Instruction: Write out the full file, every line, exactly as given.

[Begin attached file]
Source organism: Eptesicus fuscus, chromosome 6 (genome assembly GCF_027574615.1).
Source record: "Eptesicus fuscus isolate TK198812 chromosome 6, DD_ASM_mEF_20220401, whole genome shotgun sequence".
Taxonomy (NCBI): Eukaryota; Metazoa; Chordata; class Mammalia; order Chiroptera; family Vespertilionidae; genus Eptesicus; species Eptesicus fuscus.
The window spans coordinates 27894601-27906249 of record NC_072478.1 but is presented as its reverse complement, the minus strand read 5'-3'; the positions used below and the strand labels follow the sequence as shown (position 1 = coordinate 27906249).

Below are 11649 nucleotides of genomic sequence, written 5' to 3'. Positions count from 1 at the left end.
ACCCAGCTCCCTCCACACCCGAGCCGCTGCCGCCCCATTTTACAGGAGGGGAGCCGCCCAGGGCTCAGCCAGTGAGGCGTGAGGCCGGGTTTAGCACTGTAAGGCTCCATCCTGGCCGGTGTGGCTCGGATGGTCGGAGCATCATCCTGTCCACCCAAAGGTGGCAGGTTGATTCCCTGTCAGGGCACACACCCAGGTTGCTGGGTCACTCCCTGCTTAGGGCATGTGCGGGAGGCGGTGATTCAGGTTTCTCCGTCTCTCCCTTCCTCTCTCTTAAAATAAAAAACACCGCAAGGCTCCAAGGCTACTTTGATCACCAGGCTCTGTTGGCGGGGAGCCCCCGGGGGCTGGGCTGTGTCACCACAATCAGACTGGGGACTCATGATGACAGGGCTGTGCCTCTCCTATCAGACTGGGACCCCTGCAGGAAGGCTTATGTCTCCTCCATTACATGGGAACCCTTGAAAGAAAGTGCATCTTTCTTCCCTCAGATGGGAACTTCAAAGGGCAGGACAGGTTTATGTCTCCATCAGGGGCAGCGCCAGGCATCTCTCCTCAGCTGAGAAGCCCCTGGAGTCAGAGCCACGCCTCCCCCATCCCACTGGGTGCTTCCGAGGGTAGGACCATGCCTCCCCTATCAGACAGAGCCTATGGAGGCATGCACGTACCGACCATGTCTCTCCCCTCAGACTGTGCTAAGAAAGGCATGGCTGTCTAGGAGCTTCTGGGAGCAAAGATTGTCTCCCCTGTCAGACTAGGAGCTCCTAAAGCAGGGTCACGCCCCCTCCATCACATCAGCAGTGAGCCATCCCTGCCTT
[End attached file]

Source organism: Eptesicus fuscus, chromosome 6 (genome assembly GCF_027574615.1).
Source record: "Eptesicus fuscus isolate TK198812 chromosome 6, DD_ASM_mEF_20220401, whole genome shotgun sequence".
Taxonomy (NCBI): Eukaryota; Metazoa; Chordata; class Mammalia; order Chiroptera; family Vespertilionidae; genus Eptesicus; species Eptesicus fuscus.
The window spans coordinates 27894601-27906249 of record NC_072478.1 but is presented as its reverse complement, the minus strand read 5'-3'; the positions used below and the strand labels follow the sequence as shown (position 1 = coordinate 27906249).

Below are 11649 nucleotides of genomic sequence, written 5' to 3'. Positions count from 1 at the left end.
ACCCAGCTCCCTCCACACCCGAGCCGCTGCCGCCCCATTTTACAGGAGGGGAGCCGCCCAGGGCTCAGCCAGTGAGGCGTGAGGCCGGGTTTAGCACTGTAAGGCTCCATCCTGGCCGGTGTGGCTCGGATGGTCGGAGCATCATCCTGTCCACCCAAAGGTGGCAGGTTGATTCCCTGTCAGGGCACACACCCAGGTTGCTGGGTCACTCCCTGCTTAGGGCATGTGCGGGAGGCGGTGATTCAGGTTTCTCCGTCTCTCCCTTCCTCTCTCTTAAAATAAAAAACACCGCAAGGCTCCAAGGCTACTTTGATCACCAGGCTCTGTTGGCGGGGAGCCCCCGGGGGCTGGGCTGTGTCACCACAATCAGACTGGGGACTCATGATGACAGGGCTGTGCCTCTCCTATCAGACTGGGACCCCTGCAGGAAGGCTTATGTCTCCTCCATTACATGGGAACCCTTGAAAGAAAGTGCATCTTTCTTCCCTCAGATGGGAACTTCAAAGGGCAGGACAGGTTTATGTCTCCATCAGGGGCAGCGCCAGGCATCTCTCCTCAGCTGAGAAGCCCCTGGAGTCAGAGCCACGCCTCCCCCATCCCACTGGGTGCTTCCGAGGGTAGGACCATGCCTCCCCTATCAGACAGAGCCTATGGAGGCATGCACGTACCGACCATGTCTCTCCCCTCAGACTGTGCTAAGAAAGGCATGGCTGTCTAGGAGCTTCTGGGAGCAAAGATTGTCTCCCCTGTCAGACTAGGAGCTCCTAAAGCAGGGTCACGCCCCCTCCATCACATCAGCAGTGAGCCATCCCTGCCTT